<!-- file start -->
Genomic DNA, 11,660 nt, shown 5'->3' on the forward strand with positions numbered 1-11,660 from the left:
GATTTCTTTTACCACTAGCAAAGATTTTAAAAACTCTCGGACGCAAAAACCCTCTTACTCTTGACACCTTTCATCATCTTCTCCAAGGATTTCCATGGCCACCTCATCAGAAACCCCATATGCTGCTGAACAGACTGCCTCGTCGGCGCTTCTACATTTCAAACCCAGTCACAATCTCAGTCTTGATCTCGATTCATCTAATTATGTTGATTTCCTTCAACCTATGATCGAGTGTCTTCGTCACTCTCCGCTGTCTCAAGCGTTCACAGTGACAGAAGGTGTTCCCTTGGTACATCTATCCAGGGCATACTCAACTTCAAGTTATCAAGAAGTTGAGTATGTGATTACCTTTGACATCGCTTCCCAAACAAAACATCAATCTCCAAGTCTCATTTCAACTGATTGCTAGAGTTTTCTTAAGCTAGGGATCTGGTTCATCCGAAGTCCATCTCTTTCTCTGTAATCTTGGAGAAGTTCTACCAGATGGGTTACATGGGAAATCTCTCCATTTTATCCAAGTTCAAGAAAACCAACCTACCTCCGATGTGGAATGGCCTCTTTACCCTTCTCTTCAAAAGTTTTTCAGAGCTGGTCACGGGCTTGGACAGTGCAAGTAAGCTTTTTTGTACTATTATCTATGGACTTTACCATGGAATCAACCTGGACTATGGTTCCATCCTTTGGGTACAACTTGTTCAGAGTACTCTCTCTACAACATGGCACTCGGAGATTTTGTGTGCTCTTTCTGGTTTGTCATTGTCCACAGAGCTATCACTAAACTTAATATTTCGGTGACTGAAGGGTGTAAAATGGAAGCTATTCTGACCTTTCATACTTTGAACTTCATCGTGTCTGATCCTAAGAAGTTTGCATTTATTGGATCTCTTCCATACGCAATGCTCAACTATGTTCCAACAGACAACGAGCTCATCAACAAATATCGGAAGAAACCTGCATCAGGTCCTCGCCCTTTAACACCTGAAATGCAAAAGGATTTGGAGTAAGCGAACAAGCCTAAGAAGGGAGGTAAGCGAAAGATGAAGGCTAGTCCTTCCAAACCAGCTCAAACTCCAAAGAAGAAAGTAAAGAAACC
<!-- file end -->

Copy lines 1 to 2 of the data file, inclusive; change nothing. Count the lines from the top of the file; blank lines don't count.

Genomic DNA, 11,660 nt, shown 5'->3' on the forward strand with positions numbered 1-11,660 from the left:
GATTTCTTTTACCACTAGCAAAGATTTTAAAAACTCTCGGACGCAAAAACCCTCTTACTCTTGACACCTTTCATCATCTTCTCCAAGGATTTCCATGGCCACCTCATCAGAAACCCCATATGCTGCTGAACAGACTGCCTCGTCGGCGCTTCTACATTTCAAACCCAGTCACAATCTCAGTCTTGATCTCGATTCATCTAATTATGTTGATTTCCTTCAACCTATGATCGAGTGTCTTCGTCACTCTCCGCTGTCTCAAGCGTTCACAGTGACAGAAGGTGTTCCCTTGGTACATCTATCCAGGGCATACTCAACTTCAAGTTATCAAGAAGTTGAGTATGTGATTACCTTTGACATCGCTTCCCAAACAAAACATCAATCTCCAAGTCTCATTTCAACTGATTGCTAGAGTTTTCTTAAGCTAGGGATCTGGTTCATCCGAAGTCCATCTCTTTCTCTGTAATCTTGGAGAAGTTCTACCAGATGGGTTACATGGGAAATCTCTCCATTTTATCCAAGTTCAAGAAAACCAACCTACCTCCGATGTGGAATGGCCTCTTTACCCTTCTCTTCAAAAGTTTTTCAGAGCTGGTCACGGGCTTGGACAGTGCAAGTAAGCTTTTTTGTACTATTATCTATGGACTTTACCATGGAATCAACCTGGACTATGGTTCCATCCTTTGGGTACAACTTGTTCAGAGTACTCTCTCTACAACATGGCACTCGGAGATTTTGTGTGCTCTTTCTGGTTTGTCATTGTCCACAGAGCTATCACTAAACTTAATATTTCGGTGACTGAAGGGTGTAAAATGGAAGCTATTCTGACCTTTCATACTTTGAACTTCATCGTGTCTGATCCTAAGAAGTTTGCATTTATTGGATCTCTTCCATACGCAATGCTCAACTATGTTCCAACAGACAACGAGCTCATCAACAAATATCGGAAGAAACCTGCATCAGGTCCTCGCCCTTTAACACCTGAAATGCAAAAGGATTTGGAGTAAGCGAACAAGCCTAAGAAGGGAGGTAAGCGAAAGATGAAGGCTAGTCCTTCCAAACCAGCTCAAACTCCAAAGAAGAAAGTAAAGAAACC